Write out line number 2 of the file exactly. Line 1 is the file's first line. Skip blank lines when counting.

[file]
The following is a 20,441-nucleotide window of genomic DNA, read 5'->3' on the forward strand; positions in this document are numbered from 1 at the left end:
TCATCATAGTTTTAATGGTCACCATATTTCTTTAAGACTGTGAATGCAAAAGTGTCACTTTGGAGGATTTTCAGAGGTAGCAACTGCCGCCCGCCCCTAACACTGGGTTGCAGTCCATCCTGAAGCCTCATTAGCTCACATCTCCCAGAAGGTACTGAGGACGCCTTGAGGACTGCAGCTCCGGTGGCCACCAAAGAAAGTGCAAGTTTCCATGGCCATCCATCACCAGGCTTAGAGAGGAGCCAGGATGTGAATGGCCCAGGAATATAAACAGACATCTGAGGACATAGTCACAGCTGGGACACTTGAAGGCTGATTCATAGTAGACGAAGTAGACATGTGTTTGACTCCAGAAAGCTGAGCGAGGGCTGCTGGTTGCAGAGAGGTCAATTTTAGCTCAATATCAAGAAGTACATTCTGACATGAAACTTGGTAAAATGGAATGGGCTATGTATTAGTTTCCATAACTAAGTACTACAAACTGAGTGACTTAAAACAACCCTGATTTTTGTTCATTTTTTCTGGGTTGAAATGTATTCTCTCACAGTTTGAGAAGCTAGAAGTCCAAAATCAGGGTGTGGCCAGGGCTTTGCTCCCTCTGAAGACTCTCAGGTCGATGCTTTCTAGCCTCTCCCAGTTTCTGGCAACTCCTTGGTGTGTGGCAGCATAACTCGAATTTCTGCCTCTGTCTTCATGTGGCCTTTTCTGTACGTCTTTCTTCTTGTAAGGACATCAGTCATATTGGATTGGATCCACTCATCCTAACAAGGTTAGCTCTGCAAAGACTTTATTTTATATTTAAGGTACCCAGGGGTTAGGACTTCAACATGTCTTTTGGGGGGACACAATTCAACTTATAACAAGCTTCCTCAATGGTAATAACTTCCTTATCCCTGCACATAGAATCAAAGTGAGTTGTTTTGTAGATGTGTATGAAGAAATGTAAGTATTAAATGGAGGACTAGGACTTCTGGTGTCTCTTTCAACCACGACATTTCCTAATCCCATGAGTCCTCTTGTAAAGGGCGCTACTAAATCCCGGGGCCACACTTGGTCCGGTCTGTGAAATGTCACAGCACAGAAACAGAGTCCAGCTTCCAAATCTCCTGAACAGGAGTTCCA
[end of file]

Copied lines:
TCATCATAGTTTTAATGGTCACCATATTTCTTTAAGACTGTGAATGCAAAAGTGTCACTTTGGAGGATTTTCAGAGGTAGCAACTGCCGCCCGCCCCTAACACTGGGTTGCAGTCCATCCTGAAGCCTCATTAGCTCACATCTCCCAGAAGGTACTGAGGACGCCTTGAGGACTGCAGCTCCGGTGGCCACCAAAGAAAGTGCAAGTTTCCATGGCCATCCATCACCAGGCTTAGAGAGGAGCCAGGATGTGAATGGCCCAGGAATATAAACAGACATCTGAGGACATAGTCACAGCTGGGACACTTGAAGGCTGATTCATAGTAGACGAAGTAGACATGTGTTTGACTCCAGAAAGCTGAGCGAGGGCTGCTGGTTGCAGAGAGGTCAATTTTAGCTCAATATCAAGAAGTACATTCTGACATGAAACTTGGTAAAATGGAATGGGCTATGTATTAGTTTCCATAACTAAGTACTACAAACTGAGTGACTTAAAACAACCCTGATTTTTGTTCATTTTTTCTGGGTTGAAATGTATTCTCTCACAGTTTGAGAAGCTAGAAGTCCAAAATCAGGGTGTGGCCAGGGCTTTGCTCCCTCTGAAGACTCTCAGGTCGATGCTTTCTAGCCTCTCCCAGTTTCTGGCAACTCCTTGGTGTGTGGCAGCATAACTCGAATTTCTGCCTCTGTCTTCATGTGGCCTTTTCTGTACGTCTTTCTTCTTGTAAGGACATCAGTCATATTGGATTGGATCCACTCATCCTAACAAGGTTAGCTCTGCAAAGACTTTATTTTATATTTAAGGTACCCAGGGGTTAGGACTTCAACATGTCTTTTGGGGGGACACAATTCAACTTATAACAAGCTTCCTCAATGGTAATAACTTCCTTATCCCTGCACATAGAATCAAAGTGAGTTGTTTTGTAGATGTGTATGAAGAAATGTAAGTATTAAATGGAGGACTAGGACTTCTGGTGTCTCTTTCAACCACGACATTTCCTAATCCCATGAGTCCTCTTGTAAAGGGCGCTACTAAATCCCGGGGCCACACTTGGTCCGGTCTGTGAAATGTCACAGCACAGAAACAGAGTCCAGCTTCCAAATCTCCTGAACAGGAGTTCCA